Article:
Considering the sheer scale of the uninsured, health insurance has a significant growth potential and can see a rapid expansion in the years to come.
Many options for diverse needs
Considering the vastness of the country, there can never be a one-size-fits-all solution, especially when it comes to healthcare. Health insurance should cater to all classes of society and insurers, therefore, are developing products suited to each social stratum. There are customisable policies, senior citizen policies and some insurers even offer policies for specific diseases like Dengue ; a lethal monsoon menace.
While health insurance primarily revolves around hospitalisation costs, insurers have begun covering outpatient costs, medical checkups and even expenses incurred due to domiciliary treatment. Some insurers have rolled out healthcare management programs along with health insurance/ For instance, Apollo Munich Health Insurance offers their customers renewal premium discounts for walking more. The aim of such measures is to get people to be more health-conscious and turn the health insurance policy into a wholesome healthcare tool.Going cashless
While many in the past have tried to nudge people to opt for cashless payments, unfortunately no measure till date has had as strong an impact as demonetisation. As liquidity remained low in the months following demonetisation, people had no option but to transact online and digital wallets got a much needed shot in the arm. Even in the healthcare industry, hospitals and clinics scrambled to set up POS machines and provide online payment services for their patients. Apart from improving transparency, the digital drive is helping insurers work with healthcare providers in providing affordable treatment with the convenience of digital transactions. Existing policyholders and entrants are more likely to opt for cashless transactions.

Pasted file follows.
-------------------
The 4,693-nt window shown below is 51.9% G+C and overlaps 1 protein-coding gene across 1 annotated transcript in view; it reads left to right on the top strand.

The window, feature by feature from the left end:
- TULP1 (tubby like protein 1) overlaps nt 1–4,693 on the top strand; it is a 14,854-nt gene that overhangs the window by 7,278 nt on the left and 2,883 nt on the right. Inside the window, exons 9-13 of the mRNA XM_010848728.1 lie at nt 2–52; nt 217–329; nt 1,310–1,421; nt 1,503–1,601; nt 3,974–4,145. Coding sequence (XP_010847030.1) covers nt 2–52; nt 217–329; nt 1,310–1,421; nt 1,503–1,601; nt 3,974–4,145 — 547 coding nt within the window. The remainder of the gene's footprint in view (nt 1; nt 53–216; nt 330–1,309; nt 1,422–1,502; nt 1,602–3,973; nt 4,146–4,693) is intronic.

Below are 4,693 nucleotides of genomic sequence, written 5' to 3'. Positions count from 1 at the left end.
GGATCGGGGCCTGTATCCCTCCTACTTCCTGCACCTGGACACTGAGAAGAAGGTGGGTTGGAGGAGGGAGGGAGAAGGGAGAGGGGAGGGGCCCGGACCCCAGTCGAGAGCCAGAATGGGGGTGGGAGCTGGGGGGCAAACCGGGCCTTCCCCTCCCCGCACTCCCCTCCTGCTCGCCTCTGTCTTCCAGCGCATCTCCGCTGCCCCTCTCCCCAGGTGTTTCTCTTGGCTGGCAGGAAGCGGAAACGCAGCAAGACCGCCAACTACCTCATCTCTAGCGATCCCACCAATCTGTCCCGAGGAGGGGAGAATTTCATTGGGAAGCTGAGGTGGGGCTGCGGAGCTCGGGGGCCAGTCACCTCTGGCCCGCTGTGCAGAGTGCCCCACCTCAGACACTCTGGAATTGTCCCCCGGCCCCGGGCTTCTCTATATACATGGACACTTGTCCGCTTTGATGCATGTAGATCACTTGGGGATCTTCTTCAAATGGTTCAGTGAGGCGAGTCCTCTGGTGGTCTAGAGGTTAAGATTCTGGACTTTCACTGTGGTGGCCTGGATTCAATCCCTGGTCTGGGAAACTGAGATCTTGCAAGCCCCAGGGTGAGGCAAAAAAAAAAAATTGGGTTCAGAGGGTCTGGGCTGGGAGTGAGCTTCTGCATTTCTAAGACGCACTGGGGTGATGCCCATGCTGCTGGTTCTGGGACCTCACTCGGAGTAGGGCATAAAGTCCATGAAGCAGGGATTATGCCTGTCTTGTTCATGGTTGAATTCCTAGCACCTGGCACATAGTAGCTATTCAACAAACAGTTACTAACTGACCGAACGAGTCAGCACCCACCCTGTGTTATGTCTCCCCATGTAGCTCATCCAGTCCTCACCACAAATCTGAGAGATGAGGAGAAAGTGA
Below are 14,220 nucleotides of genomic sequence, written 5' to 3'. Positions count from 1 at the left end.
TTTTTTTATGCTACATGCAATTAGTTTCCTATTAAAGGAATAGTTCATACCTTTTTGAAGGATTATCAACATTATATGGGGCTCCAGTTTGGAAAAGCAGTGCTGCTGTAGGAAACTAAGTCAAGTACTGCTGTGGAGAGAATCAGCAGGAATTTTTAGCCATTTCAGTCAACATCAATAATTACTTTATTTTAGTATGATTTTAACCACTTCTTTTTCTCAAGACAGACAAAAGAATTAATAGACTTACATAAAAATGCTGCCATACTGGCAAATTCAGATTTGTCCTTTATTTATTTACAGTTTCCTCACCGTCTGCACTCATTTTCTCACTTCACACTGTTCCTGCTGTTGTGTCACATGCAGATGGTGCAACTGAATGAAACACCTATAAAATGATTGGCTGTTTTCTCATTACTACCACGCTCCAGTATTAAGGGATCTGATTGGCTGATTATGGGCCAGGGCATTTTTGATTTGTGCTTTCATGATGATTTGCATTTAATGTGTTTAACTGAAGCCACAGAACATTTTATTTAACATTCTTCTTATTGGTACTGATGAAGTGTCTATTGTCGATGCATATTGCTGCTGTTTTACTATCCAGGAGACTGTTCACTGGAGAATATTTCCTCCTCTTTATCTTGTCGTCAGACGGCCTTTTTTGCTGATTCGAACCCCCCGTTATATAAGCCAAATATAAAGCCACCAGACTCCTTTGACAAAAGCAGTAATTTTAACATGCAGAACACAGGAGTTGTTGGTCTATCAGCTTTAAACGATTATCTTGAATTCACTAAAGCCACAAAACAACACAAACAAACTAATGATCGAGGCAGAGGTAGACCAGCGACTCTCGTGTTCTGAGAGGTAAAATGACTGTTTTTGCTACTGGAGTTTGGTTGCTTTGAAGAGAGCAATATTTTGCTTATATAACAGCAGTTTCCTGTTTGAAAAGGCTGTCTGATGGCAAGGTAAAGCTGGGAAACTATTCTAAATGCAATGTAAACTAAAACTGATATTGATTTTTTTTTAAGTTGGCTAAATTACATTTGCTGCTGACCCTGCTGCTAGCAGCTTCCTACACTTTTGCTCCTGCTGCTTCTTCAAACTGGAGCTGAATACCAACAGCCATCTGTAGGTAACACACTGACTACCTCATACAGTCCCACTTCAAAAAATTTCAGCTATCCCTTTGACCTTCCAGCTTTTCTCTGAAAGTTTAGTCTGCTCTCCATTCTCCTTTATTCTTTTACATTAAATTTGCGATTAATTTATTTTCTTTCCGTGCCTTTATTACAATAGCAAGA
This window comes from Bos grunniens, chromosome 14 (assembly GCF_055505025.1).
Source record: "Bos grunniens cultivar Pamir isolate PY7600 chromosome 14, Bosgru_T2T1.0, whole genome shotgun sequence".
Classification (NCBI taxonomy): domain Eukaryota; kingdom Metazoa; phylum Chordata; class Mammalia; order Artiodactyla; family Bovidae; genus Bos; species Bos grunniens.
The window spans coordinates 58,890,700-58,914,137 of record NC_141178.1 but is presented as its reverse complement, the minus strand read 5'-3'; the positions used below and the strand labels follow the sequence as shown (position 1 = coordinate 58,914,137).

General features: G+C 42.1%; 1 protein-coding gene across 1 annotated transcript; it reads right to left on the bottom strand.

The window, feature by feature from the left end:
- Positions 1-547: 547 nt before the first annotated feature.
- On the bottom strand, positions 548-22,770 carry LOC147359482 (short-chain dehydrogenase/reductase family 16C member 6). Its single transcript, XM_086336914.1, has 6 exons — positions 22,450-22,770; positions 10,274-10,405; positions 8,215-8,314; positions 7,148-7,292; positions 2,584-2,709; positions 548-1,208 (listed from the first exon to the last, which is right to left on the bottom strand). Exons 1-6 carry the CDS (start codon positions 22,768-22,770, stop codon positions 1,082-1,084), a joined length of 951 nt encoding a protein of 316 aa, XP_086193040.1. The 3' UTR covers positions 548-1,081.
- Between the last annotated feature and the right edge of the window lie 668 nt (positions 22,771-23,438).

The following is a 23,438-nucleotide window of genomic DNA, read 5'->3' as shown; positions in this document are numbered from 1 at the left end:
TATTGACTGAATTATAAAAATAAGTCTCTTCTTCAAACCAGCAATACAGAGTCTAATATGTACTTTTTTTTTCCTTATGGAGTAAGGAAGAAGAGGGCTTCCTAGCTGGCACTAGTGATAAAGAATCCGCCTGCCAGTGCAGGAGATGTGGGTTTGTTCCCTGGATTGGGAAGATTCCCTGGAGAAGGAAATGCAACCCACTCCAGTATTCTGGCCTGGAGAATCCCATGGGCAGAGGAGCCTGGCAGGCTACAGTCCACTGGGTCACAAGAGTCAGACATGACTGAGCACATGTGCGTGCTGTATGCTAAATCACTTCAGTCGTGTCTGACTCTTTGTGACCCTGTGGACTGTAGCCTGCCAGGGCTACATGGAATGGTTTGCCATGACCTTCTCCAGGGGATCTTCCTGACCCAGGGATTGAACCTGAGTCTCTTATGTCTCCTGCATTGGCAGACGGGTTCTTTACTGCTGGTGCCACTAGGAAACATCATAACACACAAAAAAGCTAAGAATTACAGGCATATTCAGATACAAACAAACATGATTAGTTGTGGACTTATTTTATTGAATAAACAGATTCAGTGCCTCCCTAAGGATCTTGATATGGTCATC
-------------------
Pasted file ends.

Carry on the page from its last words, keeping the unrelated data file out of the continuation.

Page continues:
Apart from premium payment, IRDA had set out guidelines for e-repositories for life and non-life insurance back in 2015. The main advantage to the policyholders is that the information is digital and can be accessed anywhere and at any time. They need not worry about misplacing documents and the repository is meant to serve as a single point of reference for their insurance purchases.
Health insurers are also creating digital offices where salespersons can reach to potential customers over mobile networks. Insurers have also begun to use chatbots to answer basic queries and provide general information about policies. Signing up a customer now takes minutes or a few hours, at most, where earlier it would take, at least, a couple of days. The government has also mooted a plan to use Aadhaar to create a national health database; a move that will benefit both healthcare providers and the common man.Health insurance companies are playing a critical role in promoting the cause of health management in India. Providing affordable health insurance to people is as important as enabling affordable healthcare.